Pure and Applied Geophysics

, Volume 176, Issue 4, pp 1531–1548 | Cite as

High-Resolution Seismic Reflection Investigation of Subsidence and Sinkholes at an Abandoned Coal Mine Site in South Africa

  • Ahmed I. IsiakaEmail author
  • Raymond J. Durrheim
  • Musa S. D. Manzi


The high-resolution seismic reflection method was conducted at an abandoned coal mine site located in the Benoni area, near the city of Johannesburg, South Africa, with the aim of investigating the subsidence- and sinkhole-related features that are commonly observed in the area. Like many old abandoned coal mine sites, the study area lacks adequate mine records that show the extent of the underground coal mining activities that took place in the area in the late 1930s. The preliminary geotechnical investigation conducted in the study area using percussion drilling had also confirmed the existence of underlying weathered dolomitic rocks that may give rise to dolomite-related sinkholes and subsidence. The seismic survey has revealed the occurrence of subsidence and sinkhole features in the area to be due to the collapse of the colliery roof into subsurface voids caused by coal extraction that took place at the depth between 7 and 13 m, as well as the dissolution cavities that exist within the underlying dolomite formation at the depth of about 50 m below the surface. The size of the coal-mining-related voids varies between 10 and 15 m and corresponds to the size of the room and pillar mining technique employed in the coal extraction, while the size of the dissolution cavities that exist within the underlying dolomite formation varies from 2 to 10 m.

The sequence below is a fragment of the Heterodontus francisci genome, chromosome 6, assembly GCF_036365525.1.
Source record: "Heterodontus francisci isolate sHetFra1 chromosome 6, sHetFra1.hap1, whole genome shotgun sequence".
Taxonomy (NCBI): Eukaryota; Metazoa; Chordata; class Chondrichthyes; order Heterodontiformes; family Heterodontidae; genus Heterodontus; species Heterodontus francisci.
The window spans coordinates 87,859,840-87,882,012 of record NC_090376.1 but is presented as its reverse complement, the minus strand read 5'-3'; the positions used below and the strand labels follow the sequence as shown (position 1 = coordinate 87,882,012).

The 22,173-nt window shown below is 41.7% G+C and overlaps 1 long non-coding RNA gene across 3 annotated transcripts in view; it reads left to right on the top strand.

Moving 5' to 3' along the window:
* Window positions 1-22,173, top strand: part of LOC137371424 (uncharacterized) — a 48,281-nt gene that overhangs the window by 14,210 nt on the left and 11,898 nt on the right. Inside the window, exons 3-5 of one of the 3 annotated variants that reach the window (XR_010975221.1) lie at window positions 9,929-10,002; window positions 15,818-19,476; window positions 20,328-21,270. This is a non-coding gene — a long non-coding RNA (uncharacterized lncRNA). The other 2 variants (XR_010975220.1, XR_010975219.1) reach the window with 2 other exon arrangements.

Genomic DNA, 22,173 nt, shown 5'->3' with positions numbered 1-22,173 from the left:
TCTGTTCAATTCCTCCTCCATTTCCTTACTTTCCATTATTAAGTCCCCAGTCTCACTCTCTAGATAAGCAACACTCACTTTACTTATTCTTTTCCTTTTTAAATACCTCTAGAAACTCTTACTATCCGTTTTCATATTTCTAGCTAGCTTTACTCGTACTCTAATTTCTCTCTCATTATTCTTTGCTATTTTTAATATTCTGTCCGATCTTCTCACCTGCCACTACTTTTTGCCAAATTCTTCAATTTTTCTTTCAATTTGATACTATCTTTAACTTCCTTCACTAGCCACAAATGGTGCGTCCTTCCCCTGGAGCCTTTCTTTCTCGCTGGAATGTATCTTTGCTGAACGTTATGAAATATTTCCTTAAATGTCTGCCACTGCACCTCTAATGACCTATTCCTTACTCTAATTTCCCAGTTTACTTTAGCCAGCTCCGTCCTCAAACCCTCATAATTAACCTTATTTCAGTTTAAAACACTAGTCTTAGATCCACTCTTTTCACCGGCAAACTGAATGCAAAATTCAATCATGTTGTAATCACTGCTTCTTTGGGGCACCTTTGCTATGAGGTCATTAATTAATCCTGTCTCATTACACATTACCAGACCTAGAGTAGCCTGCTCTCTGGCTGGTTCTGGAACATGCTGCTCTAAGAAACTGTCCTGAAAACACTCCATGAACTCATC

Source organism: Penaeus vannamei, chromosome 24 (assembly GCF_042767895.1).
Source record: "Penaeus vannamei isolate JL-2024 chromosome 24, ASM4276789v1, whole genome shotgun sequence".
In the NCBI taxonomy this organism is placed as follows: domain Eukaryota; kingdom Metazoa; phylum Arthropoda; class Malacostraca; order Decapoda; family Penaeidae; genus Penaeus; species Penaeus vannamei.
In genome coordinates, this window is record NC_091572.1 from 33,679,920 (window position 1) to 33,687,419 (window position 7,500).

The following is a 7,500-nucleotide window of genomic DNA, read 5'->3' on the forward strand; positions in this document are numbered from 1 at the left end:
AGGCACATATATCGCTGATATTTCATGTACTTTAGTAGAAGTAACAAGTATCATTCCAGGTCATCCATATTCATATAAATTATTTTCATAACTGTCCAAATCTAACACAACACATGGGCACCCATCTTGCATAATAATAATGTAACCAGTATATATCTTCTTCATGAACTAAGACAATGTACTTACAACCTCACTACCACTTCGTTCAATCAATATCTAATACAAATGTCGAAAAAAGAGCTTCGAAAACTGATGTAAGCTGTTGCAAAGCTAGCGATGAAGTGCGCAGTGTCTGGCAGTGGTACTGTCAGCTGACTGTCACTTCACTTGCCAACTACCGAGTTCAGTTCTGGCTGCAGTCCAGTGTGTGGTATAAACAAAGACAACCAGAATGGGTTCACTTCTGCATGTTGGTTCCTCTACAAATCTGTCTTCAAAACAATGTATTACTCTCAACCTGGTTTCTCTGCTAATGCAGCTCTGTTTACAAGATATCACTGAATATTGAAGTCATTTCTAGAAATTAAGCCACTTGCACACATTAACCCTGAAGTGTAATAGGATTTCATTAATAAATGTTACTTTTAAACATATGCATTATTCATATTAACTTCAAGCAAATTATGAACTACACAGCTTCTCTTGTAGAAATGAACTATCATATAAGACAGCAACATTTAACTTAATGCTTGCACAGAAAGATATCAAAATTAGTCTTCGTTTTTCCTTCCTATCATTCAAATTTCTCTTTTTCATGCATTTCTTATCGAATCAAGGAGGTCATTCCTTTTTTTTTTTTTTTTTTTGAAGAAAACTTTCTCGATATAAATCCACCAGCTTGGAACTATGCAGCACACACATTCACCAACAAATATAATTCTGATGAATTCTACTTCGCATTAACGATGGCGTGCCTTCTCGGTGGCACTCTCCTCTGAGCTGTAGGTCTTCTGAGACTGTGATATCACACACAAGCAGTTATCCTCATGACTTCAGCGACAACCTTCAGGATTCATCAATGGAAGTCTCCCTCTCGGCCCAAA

Reflection seismic subsidence sinkholes coal voids 



We would like to thank the Bear Geoconsultant for making the borehole geotechnical data available to us, and the staff of Ripple Creek Nursery, Benoni for granting us the permission to use their site. We also wish to appreciate the Council for Science and Industrial Research (CSIR) for granting us the access to the seismic processing software that was used for the processing of the seismic data. Finally, we acknowledge the funding provided by the following organizations: Ahmadu Bello University Zaria, Nigeria through the TETFUND, the Julian Baring Fund (JBF), United Kingdom, and the Seismic Research Center of the School of Geosciences, University of the Witwatersrand, South Africa.


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Copyright information

© Springer Nature Switzerland AG 2018

Authors and Affiliations

  • Ahmed I. Isiaka
    • 1
    Email author
  • Raymond J. Durrheim
    • 1
  • Musa S. D. Manzi
    • 1
  1. 1.School of GeosciencesUniversity of the WitwatersrandJohannesburgSouth Africa

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